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Does Microsoft Get It?

An article a week, that’s the plan. I’ve already started my next two articles, so we’re well on our way. For this week a peek at the Courier.

So I just wrote an article about the iPad and looked at the closed system it’s built around. I discussed how it’s supposed to be the future of computing and I hinted at the fact that Steve Jobs wants one of these in every home, my thoughts on it were quite clear I think. I also mentioned that there are a lot of other closed systems. So it’s time to take a look (probably a premature look but what the hell) at Microsoft’s next tablet entry, the Courier, its closed system and how it’s different.

The Courier is not an iPad killer. Hell it’s not even designed to be a web tablet, although it does have a browser. Based on leaks here’s what we know about the Courier. For some video and pics click here.

  • The focus is on it being a journal
  • It does NOT run full blown windows, it’s based on the Windows CE 6 core like Pink (now the Kin)
  • Built in camera and headphone jack
  • Storage in the Cloud
  • Multi-touch
  • Pen interface for drawing and handwriting
  • Dual Screen
  • Easy sharing through the web
  • When closed not much larger than a 5×7 photo
  • E-Books

While the iPad focuses on the web, apps and games, the Courier is focused on letting you get your ideas on “paper”. This device is very different and has a very different focus than the iPad. The Courier is a whole new ball game.

Windows CE

The Courier is based on Windows CE, so I’m going to make a few assumptions. First of all, based on what we know about the Kin, I’m going to assume that the Courier is a closed system. That’s right, my guess is no apps on this bad boy. This isn’t a gaming machine, you want apps you’ll have to use web based games. The second assumption I’m going to make is that we’ll see a version with built in 3G. That’s probably a no brainer since it’s heavily Cloud focused from what we know. I’m also going to predict easy sharing between Kin, Courier, Windows Phone, and Windows 7.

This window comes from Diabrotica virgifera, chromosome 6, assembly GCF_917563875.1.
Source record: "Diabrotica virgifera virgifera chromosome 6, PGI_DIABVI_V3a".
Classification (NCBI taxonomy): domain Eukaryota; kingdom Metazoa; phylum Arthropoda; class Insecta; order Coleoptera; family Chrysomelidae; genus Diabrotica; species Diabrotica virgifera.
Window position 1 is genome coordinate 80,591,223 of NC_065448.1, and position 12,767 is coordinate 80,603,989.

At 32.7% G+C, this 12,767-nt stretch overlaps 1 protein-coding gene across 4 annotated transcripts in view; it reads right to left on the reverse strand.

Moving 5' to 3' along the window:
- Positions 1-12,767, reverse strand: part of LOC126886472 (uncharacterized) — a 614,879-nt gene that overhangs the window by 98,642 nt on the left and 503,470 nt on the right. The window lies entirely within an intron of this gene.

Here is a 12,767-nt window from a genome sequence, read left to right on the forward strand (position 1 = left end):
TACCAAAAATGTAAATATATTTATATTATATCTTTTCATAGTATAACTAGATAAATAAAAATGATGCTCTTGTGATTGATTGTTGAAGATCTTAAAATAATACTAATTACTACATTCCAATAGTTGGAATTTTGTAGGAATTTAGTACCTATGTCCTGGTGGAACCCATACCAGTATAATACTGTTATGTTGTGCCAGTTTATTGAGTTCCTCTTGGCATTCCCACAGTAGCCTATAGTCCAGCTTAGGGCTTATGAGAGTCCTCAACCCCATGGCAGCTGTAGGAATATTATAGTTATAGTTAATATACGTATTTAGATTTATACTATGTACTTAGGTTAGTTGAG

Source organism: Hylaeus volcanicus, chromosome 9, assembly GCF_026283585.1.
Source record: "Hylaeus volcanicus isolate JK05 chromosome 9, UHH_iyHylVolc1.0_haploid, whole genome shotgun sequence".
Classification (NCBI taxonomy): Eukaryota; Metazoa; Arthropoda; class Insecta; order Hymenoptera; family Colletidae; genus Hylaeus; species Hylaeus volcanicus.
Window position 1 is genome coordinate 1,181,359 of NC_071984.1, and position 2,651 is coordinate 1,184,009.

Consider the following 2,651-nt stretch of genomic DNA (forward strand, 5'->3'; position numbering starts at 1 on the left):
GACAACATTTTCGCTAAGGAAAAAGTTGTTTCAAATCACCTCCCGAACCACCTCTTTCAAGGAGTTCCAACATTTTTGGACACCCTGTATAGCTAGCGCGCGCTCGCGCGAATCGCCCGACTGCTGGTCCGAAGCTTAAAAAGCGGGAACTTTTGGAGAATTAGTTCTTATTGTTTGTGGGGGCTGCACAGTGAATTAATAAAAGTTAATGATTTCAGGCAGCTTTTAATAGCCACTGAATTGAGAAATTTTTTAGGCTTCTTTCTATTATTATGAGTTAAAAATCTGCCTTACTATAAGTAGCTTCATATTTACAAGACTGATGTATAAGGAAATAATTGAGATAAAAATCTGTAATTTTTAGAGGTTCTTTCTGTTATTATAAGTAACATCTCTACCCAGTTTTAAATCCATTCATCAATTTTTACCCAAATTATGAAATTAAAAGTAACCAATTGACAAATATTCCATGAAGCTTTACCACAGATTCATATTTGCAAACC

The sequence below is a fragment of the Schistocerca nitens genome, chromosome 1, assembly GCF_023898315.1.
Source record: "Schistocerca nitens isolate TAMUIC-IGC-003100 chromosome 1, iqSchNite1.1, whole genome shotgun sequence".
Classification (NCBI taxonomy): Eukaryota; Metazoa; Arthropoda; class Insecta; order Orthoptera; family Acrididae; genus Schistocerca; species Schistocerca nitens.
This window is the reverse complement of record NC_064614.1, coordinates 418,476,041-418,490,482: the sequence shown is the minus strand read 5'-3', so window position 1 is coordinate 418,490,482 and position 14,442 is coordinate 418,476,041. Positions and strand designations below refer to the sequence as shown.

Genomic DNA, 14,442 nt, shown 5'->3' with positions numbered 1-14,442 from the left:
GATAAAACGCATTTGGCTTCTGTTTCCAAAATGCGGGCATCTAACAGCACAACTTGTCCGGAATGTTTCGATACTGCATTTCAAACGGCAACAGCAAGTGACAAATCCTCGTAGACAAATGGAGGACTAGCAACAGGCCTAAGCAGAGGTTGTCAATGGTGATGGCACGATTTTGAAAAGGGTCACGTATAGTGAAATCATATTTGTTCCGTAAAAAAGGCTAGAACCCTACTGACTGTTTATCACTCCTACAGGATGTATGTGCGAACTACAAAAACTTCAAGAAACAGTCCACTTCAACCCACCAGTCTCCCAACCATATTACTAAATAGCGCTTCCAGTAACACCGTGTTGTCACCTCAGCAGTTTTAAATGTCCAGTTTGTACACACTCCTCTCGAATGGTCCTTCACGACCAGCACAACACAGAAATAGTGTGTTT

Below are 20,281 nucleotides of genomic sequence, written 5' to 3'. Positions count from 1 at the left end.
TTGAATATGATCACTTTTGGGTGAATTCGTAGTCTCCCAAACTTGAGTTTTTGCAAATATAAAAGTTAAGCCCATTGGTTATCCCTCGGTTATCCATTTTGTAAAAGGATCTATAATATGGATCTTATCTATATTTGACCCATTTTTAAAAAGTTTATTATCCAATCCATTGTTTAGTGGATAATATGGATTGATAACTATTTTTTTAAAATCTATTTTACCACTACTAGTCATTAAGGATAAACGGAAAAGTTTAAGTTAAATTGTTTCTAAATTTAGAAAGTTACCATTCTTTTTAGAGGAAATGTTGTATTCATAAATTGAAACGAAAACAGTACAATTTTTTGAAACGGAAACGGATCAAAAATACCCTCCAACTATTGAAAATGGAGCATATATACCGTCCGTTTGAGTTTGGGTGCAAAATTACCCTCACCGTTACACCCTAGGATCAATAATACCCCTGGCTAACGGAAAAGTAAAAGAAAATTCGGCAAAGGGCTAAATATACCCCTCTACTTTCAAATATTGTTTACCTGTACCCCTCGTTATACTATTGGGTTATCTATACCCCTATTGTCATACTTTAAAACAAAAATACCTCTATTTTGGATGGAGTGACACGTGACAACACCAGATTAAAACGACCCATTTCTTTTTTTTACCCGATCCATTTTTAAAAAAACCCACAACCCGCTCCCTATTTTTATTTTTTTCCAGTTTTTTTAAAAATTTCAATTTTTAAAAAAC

OK, so I just wrote an article on the evils of Apples closed system on iPad and iPhone. So before I get to my thoughts on the Couriers closed system let me explain something. The entire purpose of the iPads interface is to make sure people do things Apples way. Apple decides on your work flow and how you create. They shun the pen interface but encourage you to draw. Well not all drawing is painting and there’s a whole set of people who are out of the creative loop because Apple doesn’t like the way they do business. As usually Apple is all about limiting your options. OK, no more iPad talk (probably).

The Courier is about enabling your creativity and allowing you to find your own work flow. It really is trying to create a better version of an old fashioned pen and paper journal. It’s got tools for drawing, writing, exploring the web, and it lets you pull it all together. It’s got options for painting, the pen can be used as a pen or a brush or whatever and so can your finger. Whatever works best for you. It’s even got multi-touch for helping you get around.

Now I still see some downsides to the closed system. If it’s really closed we won’t have a Kindle reader for the Courier, I probably wasn’t going to ditch e-ink for this anyway, but it’s a bit disappointing. We also won’t see dedicated versions of apps like Evernote, so there are downsides to every closed system. The point is the interface encourages creativity, which is an extremely important thing in my mind.